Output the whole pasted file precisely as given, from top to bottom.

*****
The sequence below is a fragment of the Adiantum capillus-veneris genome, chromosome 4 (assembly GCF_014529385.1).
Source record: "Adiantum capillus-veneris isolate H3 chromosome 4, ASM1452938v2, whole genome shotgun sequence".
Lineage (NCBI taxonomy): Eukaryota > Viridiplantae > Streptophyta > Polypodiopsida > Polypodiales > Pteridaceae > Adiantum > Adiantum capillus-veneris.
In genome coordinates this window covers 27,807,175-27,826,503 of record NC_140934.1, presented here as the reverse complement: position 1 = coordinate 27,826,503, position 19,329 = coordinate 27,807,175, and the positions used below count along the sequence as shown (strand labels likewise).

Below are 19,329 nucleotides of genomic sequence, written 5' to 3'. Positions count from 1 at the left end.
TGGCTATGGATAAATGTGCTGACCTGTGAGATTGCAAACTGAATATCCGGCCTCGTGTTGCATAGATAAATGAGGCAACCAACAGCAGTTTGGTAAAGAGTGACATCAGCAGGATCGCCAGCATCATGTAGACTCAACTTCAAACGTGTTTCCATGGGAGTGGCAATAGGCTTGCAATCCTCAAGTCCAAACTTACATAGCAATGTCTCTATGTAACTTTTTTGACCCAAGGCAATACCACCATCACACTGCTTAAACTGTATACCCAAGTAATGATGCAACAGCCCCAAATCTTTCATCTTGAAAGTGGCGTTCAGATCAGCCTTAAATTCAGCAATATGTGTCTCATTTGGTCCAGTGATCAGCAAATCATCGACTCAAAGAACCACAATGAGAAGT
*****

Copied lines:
The sequence below is a fragment of the Adiantum capillus-veneris genome, chromosome 4 (assembly GCF_014529385.1).
Source record: "Adiantum capillus-veneris isolate H3 chromosome 4, ASM1452938v2, whole genome shotgun sequence".
Lineage (NCBI taxonomy): Eukaryota > Viridiplantae > Streptophyta > Polypodiopsida > Polypodiales > Pteridaceae > Adiantum > Adiantum capillus-veneris.
In genome coordinates this window covers 27,807,175-27,826,503 of record NC_140934.1, presented here as the reverse complement: position 1 = coordinate 27,826,503, position 19,329 = coordinate 27,807,175, and the positions used below count along the sequence as shown (strand labels likewise).

Below are 19,329 nucleotides of genomic sequence, written 5' to 3'. Positions count from 1 at the left end.
TGGCTATGGATAAATGTGCTGACCTGTGAGATTGCAAACTGAATATCCGGCCTCGTGTTGCATAGATAAATGAGGCAACCAACAGCAGTTTGGTAAAGAGTGACATCAGCAGGATCGCCAGCATCATGTAGACTCAACTTCAAACGTGTTTCCATGGGAGTGGCAATAGGCTTGCAATCCTCAAGTCCAAACTTACATAGCAATGTCTCTATGTAACTTTTTTGACCCAAGGCAATACCACCATCACACTGCTTAAACTGTATACCCAAGTAATGATGCAACAGCCCCAAATCTTTCATCTTGAAAGTGGCGTTCAGATCAGCCTTAAATTCAGCAATATGTGTCTCATTTGGTCCAGTGATCAGCAAATCATCGACTCAAAGAACCACAATGAGAAGT